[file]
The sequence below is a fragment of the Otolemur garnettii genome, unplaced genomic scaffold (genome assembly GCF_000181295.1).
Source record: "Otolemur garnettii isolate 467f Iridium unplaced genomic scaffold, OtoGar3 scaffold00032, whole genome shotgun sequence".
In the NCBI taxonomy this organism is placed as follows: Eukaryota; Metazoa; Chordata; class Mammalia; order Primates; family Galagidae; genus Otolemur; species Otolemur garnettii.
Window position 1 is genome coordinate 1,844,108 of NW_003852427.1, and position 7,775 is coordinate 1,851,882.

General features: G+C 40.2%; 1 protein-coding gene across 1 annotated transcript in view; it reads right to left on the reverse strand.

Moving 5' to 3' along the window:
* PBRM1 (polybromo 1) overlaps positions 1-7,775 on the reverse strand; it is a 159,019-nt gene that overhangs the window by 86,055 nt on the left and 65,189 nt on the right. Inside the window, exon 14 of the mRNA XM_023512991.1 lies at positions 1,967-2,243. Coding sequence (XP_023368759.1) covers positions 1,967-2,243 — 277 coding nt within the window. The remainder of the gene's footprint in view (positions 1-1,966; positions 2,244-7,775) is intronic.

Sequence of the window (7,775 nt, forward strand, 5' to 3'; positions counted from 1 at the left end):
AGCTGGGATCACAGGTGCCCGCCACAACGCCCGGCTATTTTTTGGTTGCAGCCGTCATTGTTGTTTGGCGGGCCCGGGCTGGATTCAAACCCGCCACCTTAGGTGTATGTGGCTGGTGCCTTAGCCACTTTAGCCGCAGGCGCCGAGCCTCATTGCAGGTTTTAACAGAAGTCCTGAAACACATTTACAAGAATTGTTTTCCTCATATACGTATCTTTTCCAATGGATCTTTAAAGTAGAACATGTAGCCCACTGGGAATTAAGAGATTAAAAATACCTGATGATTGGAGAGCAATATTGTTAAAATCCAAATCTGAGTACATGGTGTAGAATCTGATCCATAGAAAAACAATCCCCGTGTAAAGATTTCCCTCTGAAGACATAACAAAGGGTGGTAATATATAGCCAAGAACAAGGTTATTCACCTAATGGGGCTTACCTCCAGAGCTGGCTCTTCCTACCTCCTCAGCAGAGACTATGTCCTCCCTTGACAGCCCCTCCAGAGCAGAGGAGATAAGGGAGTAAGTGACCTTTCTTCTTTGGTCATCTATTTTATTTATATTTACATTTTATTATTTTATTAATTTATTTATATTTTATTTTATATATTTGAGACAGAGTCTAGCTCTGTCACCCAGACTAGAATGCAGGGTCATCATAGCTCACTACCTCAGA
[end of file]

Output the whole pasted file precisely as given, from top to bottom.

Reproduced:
The sequence below is a fragment of the Otolemur garnettii genome, unplaced genomic scaffold (genome assembly GCF_000181295.1).
Source record: "Otolemur garnettii isolate 467f Iridium unplaced genomic scaffold, OtoGar3 scaffold00032, whole genome shotgun sequence".
In the NCBI taxonomy this organism is placed as follows: Eukaryota; Metazoa; Chordata; class Mammalia; order Primates; family Galagidae; genus Otolemur; species Otolemur garnettii.
Window position 1 is genome coordinate 1,844,108 of NW_003852427.1, and position 7,775 is coordinate 1,851,882.

General features: G+C 40.2%; 1 protein-coding gene across 1 annotated transcript in view; it reads right to left on the reverse strand.

Moving 5' to 3' along the window:
* PBRM1 (polybromo 1) overlaps positions 1-7,775 on the reverse strand; it is a 159,019-nt gene that overhangs the window by 86,055 nt on the left and 65,189 nt on the right. Inside the window, exon 14 of the mRNA XM_023512991.1 lies at positions 1,967-2,243. Coding sequence (XP_023368759.1) covers positions 1,967-2,243 — 277 coding nt within the window. The remainder of the gene's footprint in view (positions 1-1,966; positions 2,244-7,775) is intronic.

Sequence of the window (7,775 nt, forward strand, 5' to 3'; positions counted from 1 at the left end):
AGCTGGGATCACAGGTGCCCGCCACAACGCCCGGCTATTTTTTGGTTGCAGCCGTCATTGTTGTTTGGCGGGCCCGGGCTGGATTCAAACCCGCCACCTTAGGTGTATGTGGCTGGTGCCTTAGCCACTTTAGCCGCAGGCGCCGAGCCTCATTGCAGGTTTTAACAGAAGTCCTGAAACACATTTACAAGAATTGTTTTCCTCATATACGTATCTTTTCCAATGGATCTTTAAAGTAGAACATGTAGCCCACTGGGAATTAAGAGATTAAAAATACCTGATGATTGGAGAGCAATATTGTTAAAATCCAAATCTGAGTACATGGTGTAGAATCTGATCCATAGAAAAACAATCCCCGTGTAAAGATTTCCCTCTGAAGACATAACAAAGGGTGGTAATATATAGCCAAGAACAAGGTTATTCACCTAATGGGGCTTACCTCCAGAGCTGGCTCTTCCTACCTCCTCAGCAGAGACTATGTCCTCCCTTGACAGCCCCTCCAGAGCAGAGGAGATAAGGGAGTAAGTGACCTTTCTTCTTTGGTCATCTATTTTATTTATATTTACATTTTATTATTTTATTAATTTATTTATATTTTATTTTATATATTTGAGACAGAGTCTAGCTCTGTCACCCAGACTAGAATGCAGGGTCATCATAGCTCACTACCTCAGA